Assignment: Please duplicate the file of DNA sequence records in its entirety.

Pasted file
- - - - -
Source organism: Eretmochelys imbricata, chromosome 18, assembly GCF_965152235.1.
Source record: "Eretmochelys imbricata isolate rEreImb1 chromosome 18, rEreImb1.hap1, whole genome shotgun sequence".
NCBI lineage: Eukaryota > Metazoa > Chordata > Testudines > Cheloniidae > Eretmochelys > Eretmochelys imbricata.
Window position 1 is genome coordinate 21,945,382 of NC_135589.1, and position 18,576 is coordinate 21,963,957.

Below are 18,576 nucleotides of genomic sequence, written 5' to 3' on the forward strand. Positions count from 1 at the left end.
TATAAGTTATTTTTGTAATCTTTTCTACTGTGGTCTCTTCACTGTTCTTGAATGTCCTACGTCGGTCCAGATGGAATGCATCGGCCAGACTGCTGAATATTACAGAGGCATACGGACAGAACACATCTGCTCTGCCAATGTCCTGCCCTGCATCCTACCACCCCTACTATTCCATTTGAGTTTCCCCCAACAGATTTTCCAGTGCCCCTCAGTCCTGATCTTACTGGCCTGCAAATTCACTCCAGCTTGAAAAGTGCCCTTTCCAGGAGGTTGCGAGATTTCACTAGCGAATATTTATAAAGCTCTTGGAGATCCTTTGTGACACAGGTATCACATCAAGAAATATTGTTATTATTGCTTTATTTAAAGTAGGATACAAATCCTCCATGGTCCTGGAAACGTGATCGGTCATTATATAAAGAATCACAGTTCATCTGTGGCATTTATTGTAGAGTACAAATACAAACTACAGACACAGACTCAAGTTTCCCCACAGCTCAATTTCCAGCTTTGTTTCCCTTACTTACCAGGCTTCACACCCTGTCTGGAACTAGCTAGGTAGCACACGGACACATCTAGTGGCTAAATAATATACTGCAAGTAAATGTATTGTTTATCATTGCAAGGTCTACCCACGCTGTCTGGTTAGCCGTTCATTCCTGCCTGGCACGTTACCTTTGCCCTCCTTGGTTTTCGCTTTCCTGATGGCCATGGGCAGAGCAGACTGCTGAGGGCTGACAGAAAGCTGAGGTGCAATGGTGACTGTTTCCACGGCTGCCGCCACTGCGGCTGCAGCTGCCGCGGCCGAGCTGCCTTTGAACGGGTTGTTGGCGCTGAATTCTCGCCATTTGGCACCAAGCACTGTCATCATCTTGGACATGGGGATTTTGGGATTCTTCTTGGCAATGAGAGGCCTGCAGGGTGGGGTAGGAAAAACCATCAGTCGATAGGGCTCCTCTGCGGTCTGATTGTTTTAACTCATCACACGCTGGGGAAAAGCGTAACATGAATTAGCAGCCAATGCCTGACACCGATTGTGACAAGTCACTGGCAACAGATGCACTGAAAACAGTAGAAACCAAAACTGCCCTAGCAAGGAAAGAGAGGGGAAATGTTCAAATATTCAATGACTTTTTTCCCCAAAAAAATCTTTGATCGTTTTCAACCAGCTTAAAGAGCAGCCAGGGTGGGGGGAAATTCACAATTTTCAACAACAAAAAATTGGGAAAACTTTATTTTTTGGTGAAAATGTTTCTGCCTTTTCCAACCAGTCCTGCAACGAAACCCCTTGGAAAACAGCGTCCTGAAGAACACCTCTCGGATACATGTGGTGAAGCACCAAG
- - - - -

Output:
Source organism: Eretmochelys imbricata, chromosome 18, assembly GCF_965152235.1.
Source record: "Eretmochelys imbricata isolate rEreImb1 chromosome 18, rEreImb1.hap1, whole genome shotgun sequence".
NCBI lineage: Eukaryota > Metazoa > Chordata > Testudines > Cheloniidae > Eretmochelys > Eretmochelys imbricata.
Window position 1 is genome coordinate 21,945,382 of NC_135589.1, and position 18,576 is coordinate 21,963,957.

Below are 18,576 nucleotides of genomic sequence, written 5' to 3' on the forward strand. Positions count from 1 at the left end.
TATAAGTTATTTTTGTAATCTTTTCTACTGTGGTCTCTTCACTGTTCTTGAATGTCCTACGTCGGTCCAGATGGAATGCATCGGCCAGACTGCTGAATATTACAGAGGCATACGGACAGAACACATCTGCTCTGCCAATGTCCTGCCCTGCATCCTACCACCCCTACTATTCCATTTGAGTTTCCCCCAACAGATTTTCCAGTGCCCCTCAGTCCTGATCTTACTGGCCTGCAAATTCACTCCAGCTTGAAAAGTGCCCTTTCCAGGAGGTTGCGAGATTTCACTAGCGAATATTTATAAAGCTCTTGGAGATCCTTTGTGACACAGGTATCACATCAAGAAATATTGTTATTATTGCTTTATTTAAAGTAGGATACAAATCCTCCATGGTCCTGGAAACGTGATCGGTCATTATATAAAGAATCACAGTTCATCTGTGGCATTTATTGTAGAGTACAAATACAAACTACAGACACAGACTCAAGTTTCCCCACAGCTCAATTTCCAGCTTTGTTTCCCTTACTTACCAGGCTTCACACCCTGTCTGGAACTAGCTAGGTAGCACACGGACACATCTAGTGGCTAAATAATATACTGCAAGTAAATGTATTGTTTATCATTGCAAGGTCTACCCACGCTGTCTGGTTAGCCGTTCATTCCTGCCTGGCACGTTACCTTTGCCCTCCTTGGTTTTCGCTTTCCTGATGGCCATGGGCAGAGCAGACTGCTGAGGGCTGACAGAAAGCTGAGGTGCAATGGTGACTGTTTCCACGGCTGCCGCCACTGCGGCTGCAGCTGCCGCGGCCGAGCTGCCTTTGAACGGGTTGTTGGCGCTGAATTCTCGCCATTTGGCACCAAGCACTGTCATCATCTTGGACATGGGGATTTTGGGATTCTTCTTGGCAATGAGAGGCCTGCAGGGTGGGGTAGGAAAAACCATCAGTCGATAGGGCTCCTCTGCGGTCTGATTGTTTTAACTCATCACACGCTGGGGAAAAGCGTAACATGAATTAGCAGCCAATGCCTGACACCGATTGTGACAAGTCACTGGCAACAGATGCACTGAAAACAGTAGAAACCAAAACTGCCCTAGCAAGGAAAGAGAGGGGAAATGTTCAAATATTCAATGACTTTTTTCCCCAAAAAAATCTTTGATCGTTTTCAACCAGCTTAAAGAGCAGCCAGGGTGGGGGGAAATTCACAATTTTCAACAACAAAAAATTGGGAAAACTTTATTTTTTGGTGAAAATGTTTCTGCCTTTTCCAACCAGTCCTGCAACGAAACCCCTTGGAAAACAGCGTCCTGAAGAACACCTCTCGGATACATGTGGTGAAGCACCAAG